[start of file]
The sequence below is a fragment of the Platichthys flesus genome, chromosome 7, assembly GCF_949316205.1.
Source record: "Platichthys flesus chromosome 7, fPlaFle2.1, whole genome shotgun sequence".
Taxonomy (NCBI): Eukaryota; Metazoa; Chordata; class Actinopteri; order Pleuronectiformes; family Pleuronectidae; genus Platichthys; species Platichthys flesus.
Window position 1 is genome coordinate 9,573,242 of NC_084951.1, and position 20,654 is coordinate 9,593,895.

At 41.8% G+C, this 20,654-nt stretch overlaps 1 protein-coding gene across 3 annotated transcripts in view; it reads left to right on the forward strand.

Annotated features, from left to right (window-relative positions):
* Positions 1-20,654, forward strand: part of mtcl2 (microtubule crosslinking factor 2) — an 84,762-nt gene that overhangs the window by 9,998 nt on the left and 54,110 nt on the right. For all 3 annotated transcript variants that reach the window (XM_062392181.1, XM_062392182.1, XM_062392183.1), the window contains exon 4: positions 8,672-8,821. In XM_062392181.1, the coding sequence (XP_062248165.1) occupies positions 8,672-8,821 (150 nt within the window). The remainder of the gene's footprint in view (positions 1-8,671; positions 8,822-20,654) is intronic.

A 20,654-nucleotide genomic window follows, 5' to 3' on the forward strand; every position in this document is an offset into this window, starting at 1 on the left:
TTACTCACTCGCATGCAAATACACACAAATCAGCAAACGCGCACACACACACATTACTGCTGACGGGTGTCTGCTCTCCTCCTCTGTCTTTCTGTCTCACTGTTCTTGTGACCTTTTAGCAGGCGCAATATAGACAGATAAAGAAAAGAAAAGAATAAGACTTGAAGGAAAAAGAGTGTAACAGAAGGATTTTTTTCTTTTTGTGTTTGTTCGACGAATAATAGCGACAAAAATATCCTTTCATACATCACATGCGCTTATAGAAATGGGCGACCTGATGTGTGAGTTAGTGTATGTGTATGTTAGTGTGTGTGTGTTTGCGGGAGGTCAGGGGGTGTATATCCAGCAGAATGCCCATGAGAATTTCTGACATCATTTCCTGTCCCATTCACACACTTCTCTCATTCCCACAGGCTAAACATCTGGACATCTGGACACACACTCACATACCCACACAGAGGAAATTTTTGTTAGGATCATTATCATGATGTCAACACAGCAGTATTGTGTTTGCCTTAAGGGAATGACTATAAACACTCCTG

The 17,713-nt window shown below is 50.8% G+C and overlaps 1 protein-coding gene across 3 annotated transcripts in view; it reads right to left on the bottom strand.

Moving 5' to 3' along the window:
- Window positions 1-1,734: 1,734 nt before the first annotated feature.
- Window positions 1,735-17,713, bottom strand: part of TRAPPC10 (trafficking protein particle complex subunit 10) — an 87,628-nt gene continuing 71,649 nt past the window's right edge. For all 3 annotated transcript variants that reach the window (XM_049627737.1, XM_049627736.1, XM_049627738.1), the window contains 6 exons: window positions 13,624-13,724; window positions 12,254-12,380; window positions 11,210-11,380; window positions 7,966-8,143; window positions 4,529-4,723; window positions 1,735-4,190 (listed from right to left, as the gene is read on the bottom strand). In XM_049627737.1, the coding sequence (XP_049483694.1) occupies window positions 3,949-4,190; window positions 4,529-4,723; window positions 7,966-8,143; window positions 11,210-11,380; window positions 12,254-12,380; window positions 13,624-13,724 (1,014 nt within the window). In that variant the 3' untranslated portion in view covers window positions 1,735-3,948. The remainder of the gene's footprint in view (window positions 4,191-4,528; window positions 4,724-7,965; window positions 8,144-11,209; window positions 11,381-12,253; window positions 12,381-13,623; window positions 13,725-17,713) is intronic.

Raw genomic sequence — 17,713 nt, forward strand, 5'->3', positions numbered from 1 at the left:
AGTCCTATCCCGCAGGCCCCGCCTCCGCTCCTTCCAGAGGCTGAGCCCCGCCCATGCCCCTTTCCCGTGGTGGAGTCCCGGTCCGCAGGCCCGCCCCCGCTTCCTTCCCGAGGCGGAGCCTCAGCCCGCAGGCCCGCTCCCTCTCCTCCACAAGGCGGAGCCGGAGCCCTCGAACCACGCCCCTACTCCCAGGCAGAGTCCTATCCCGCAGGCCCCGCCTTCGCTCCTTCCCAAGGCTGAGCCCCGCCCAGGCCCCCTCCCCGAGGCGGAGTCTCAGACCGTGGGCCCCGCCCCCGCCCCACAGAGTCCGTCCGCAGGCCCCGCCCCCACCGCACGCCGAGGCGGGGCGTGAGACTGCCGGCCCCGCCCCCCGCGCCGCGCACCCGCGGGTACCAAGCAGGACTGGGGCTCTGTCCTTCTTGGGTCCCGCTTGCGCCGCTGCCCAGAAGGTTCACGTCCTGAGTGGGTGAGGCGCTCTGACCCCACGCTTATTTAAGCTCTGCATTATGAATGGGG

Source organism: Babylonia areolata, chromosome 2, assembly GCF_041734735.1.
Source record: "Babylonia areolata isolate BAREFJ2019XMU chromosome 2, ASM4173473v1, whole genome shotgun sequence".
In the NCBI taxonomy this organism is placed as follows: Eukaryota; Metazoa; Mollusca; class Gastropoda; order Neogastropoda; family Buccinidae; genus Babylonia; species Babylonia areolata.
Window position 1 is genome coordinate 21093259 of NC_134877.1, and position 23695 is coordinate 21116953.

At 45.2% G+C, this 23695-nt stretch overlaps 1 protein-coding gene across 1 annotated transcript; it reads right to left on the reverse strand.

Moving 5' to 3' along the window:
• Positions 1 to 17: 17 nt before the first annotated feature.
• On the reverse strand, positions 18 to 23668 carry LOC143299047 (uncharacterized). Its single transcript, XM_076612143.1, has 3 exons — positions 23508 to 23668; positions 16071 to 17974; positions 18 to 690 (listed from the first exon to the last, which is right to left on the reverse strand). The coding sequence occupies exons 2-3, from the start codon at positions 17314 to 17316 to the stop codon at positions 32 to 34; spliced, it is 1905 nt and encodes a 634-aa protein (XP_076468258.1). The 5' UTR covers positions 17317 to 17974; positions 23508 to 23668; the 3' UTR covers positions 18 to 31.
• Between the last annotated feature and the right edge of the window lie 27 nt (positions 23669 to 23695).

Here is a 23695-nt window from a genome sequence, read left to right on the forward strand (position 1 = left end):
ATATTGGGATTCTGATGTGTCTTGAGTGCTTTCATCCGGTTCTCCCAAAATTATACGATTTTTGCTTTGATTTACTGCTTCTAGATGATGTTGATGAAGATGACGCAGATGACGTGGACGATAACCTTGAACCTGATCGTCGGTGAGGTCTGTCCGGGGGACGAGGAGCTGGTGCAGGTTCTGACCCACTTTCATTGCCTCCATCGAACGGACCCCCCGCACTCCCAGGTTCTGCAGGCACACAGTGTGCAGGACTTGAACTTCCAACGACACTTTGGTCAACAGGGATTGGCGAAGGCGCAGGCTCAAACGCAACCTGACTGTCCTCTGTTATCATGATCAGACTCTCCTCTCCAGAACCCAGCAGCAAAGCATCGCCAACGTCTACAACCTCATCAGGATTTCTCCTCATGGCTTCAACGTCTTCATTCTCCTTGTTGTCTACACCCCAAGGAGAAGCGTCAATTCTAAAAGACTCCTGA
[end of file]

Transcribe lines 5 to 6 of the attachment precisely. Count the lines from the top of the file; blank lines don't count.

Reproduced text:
At 41.8% G+C, this 20,654-nt stretch overlaps 1 protein-coding gene across 3 annotated transcripts in view; it reads left to right on the forward strand.

Annotated features, from left to right (window-relative positions):